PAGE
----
News from the Windows Hardware Engineering Conference:
Officially unveiled as part of Microsoft Chairman Bill Gates’ kick-off keynote, the new Microsoft document workflow format, code-named ‘Metro,’ sounds from initial explanations like a page-description language meant to compete with Adobe’s PostScript.
All of this is still smoke and mirrors, but a few interesting tidbits do emerge from the presentation:
- The Metro page description language is XML-based.
- Metro is supposed to provide files for a print spooler (similar to PCL or PostScript) and an application-independent page-description language (similar to PDF)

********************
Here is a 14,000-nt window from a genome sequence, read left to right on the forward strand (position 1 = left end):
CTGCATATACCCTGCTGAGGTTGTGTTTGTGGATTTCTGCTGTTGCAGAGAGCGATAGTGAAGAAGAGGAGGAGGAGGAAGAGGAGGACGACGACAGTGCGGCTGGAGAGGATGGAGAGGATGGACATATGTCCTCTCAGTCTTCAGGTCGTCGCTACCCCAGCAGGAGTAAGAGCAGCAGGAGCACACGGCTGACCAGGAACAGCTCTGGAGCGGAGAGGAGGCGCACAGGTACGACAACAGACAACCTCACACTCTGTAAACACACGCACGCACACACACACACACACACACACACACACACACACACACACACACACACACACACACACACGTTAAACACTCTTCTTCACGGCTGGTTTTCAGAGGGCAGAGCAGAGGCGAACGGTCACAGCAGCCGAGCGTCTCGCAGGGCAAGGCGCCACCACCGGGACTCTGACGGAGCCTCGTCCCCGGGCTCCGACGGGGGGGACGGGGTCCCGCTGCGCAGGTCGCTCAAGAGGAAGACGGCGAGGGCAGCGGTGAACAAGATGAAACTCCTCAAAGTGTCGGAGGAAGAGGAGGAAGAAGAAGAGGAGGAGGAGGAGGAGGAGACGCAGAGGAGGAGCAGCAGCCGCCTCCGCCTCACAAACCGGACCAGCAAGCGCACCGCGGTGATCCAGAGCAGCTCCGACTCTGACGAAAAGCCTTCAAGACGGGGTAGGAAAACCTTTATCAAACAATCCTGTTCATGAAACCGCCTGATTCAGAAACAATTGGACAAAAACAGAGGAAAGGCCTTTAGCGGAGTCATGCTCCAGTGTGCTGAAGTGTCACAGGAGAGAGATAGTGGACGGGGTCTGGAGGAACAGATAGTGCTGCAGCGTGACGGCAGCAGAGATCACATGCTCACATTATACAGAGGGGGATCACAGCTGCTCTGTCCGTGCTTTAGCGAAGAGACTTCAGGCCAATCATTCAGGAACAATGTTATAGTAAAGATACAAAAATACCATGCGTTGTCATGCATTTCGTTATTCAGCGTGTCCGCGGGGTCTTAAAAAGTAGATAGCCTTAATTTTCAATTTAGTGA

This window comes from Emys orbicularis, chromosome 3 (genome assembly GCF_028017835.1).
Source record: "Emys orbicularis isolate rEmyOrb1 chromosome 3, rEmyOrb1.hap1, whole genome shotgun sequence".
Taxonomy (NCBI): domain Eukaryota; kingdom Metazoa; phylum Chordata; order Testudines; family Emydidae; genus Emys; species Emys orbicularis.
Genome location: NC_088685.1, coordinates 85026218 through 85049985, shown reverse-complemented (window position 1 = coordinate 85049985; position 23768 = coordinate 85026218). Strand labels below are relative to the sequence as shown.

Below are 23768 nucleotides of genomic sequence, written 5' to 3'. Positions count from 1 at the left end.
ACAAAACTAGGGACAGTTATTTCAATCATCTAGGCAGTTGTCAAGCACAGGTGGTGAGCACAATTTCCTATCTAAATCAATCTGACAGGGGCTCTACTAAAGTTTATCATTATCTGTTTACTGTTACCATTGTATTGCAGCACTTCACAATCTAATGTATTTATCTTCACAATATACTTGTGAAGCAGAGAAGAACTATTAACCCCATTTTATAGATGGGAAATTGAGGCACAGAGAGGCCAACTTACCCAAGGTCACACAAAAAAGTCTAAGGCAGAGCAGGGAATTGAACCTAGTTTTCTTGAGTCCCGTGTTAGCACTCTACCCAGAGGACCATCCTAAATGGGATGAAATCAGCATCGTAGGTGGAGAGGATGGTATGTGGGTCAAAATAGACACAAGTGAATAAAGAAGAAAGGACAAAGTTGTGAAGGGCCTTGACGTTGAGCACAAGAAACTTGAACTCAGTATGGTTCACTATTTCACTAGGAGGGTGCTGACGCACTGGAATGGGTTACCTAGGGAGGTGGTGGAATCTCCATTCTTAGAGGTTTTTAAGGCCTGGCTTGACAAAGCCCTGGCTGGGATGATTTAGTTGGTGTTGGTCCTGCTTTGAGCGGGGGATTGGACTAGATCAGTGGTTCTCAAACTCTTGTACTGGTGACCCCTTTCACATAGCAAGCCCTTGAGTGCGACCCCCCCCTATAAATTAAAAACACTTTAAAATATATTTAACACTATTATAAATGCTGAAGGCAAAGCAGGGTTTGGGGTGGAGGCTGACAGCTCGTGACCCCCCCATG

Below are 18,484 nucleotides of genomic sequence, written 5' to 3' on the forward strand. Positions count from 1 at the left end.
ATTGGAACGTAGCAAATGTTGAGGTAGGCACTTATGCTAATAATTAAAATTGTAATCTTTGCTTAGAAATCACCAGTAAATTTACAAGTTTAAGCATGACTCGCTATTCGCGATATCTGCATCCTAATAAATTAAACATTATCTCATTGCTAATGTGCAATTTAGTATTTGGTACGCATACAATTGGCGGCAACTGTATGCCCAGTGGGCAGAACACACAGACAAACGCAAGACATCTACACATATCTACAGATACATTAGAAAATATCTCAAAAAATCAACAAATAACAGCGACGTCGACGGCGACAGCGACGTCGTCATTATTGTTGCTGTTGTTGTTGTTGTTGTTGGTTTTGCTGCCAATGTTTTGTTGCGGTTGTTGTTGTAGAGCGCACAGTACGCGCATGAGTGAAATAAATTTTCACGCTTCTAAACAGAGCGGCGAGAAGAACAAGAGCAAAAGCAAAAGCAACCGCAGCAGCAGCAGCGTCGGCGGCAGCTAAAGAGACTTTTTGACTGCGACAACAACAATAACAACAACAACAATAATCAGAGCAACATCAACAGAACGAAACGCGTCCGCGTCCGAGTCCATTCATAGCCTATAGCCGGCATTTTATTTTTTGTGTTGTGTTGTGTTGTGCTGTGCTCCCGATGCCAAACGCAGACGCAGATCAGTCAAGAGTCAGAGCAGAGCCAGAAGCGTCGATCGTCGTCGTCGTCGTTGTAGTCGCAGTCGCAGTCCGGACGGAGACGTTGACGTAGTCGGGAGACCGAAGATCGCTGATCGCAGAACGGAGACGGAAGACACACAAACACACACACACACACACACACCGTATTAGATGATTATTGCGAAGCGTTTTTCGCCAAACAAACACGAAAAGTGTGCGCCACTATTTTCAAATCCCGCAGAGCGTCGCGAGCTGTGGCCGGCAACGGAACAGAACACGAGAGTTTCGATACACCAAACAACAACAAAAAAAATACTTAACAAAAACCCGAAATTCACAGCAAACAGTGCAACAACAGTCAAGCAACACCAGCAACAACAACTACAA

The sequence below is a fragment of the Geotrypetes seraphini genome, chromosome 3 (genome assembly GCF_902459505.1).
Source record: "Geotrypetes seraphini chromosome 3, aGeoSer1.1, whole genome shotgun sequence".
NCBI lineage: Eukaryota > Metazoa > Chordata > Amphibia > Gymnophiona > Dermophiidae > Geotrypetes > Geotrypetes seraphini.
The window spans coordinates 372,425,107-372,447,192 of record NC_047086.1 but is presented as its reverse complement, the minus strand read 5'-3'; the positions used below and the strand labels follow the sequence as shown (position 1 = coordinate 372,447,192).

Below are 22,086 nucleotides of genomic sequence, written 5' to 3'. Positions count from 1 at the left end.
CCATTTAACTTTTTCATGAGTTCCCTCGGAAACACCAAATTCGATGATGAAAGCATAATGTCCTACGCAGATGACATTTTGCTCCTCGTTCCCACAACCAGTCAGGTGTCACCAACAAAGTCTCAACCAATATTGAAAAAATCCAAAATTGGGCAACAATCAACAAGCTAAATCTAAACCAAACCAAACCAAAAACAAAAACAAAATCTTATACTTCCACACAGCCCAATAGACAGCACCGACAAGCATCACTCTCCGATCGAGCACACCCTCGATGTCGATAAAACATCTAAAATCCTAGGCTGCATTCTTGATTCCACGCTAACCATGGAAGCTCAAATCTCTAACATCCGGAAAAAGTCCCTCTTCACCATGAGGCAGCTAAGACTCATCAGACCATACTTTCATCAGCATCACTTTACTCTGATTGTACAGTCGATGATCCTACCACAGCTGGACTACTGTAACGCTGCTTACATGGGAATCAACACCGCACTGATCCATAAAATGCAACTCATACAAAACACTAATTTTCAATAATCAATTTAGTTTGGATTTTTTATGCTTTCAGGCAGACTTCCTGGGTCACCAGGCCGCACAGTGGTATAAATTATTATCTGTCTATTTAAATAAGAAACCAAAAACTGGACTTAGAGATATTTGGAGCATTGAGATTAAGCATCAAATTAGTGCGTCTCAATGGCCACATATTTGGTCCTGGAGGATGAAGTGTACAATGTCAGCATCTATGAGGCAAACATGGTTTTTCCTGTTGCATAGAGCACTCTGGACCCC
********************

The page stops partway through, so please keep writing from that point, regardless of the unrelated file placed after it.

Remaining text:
- Metro’s license will be royalty-free to “encourage adoption.”
- Metro Specification and FAQ
When Adobe introduced PostScript about 20 years ago, desktop publishing was just getting started. The idea of being able to print production-ready documents from the desktop was revolutionary. Today, we expect perfect print fidelity as a matter of course. The window of opportunity for introducing, field-testing, and debugging a page description language may have closed.
So, what does Microsoft do? They introduce Metro as part of their operating system. In Longhorn, the print spooling service will use Metro files.
I don’t know whether to be appalled or impressed. Does the expression, “If it ain’t broke, don’t fix it,” ring a bell for anyone in Redmond?